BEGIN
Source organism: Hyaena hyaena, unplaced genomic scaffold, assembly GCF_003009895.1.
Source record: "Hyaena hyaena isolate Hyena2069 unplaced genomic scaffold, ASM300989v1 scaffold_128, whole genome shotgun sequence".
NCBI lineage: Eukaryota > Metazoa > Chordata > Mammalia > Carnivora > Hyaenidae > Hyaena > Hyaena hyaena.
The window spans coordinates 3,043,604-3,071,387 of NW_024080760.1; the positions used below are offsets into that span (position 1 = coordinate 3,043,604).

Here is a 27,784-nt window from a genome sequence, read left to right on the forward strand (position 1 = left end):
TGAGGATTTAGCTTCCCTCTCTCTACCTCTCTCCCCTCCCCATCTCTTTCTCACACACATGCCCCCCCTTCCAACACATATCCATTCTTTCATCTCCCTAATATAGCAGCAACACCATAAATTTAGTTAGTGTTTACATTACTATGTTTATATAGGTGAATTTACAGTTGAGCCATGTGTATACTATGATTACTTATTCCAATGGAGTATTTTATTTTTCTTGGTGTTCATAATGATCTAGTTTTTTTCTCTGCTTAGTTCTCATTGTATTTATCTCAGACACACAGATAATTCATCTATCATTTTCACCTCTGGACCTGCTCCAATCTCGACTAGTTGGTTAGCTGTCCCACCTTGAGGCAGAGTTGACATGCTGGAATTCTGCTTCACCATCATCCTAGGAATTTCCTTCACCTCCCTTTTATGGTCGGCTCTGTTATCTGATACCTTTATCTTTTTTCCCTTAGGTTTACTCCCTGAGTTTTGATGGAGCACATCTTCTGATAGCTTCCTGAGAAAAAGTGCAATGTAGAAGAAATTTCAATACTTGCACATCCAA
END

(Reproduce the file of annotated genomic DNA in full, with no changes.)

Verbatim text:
Source organism: Hyaena hyaena, unplaced genomic scaffold, assembly GCF_003009895.1.
Source record: "Hyaena hyaena isolate Hyena2069 unplaced genomic scaffold, ASM300989v1 scaffold_128, whole genome shotgun sequence".
NCBI lineage: Eukaryota > Metazoa > Chordata > Mammalia > Carnivora > Hyaenidae > Hyaena > Hyaena hyaena.
The window spans coordinates 3,043,604-3,071,387 of NW_024080760.1; the positions used below are offsets into that span (position 1 = coordinate 3,043,604).

Here is a 27,784-nt window from a genome sequence, read left to right on the forward strand (position 1 = left end):
TGAGGATTTAGCTTCCCTCTCTCTACCTCTCTCCCCTCCCCATCTCTTTCTCACACACATGCCCCCCCTTCCAACACATATCCATTCTTTCATCTCCCTAATATAGCAGCAACACCATAAATTTAGTTAGTGTTTACATTACTATGTTTATATAGGTGAATTTACAGTTGAGCCATGTGTATACTATGATTACTTATTCCAATGGAGTATTTTATTTTTCTTGGTGTTCATAATGATCTAGTTTTTTTCTCTGCTTAGTTCTCATTGTATTTATCTCAGACACACAGATAATTCATCTATCATTTTCACCTCTGGACCTGCTCCAATCTCGACTAGTTGGTTAGCTGTCCCACCTTGAGGCAGAGTTGACATGCTGGAATTCTGCTTCACCATCATCCTAGGAATTTCCTTCACCTCCCTTTTATGGTCGGCTCTGTTATCTGATACCTTTATCTTTTTTCCCTTAGGTTTACTCCCTGAGTTTTGATGGAGCACATCTTCTGATAGCTTCCTGAGAAAAAGTGCAATGTAGAAGAAATTTCAATACTTGCACATCCAA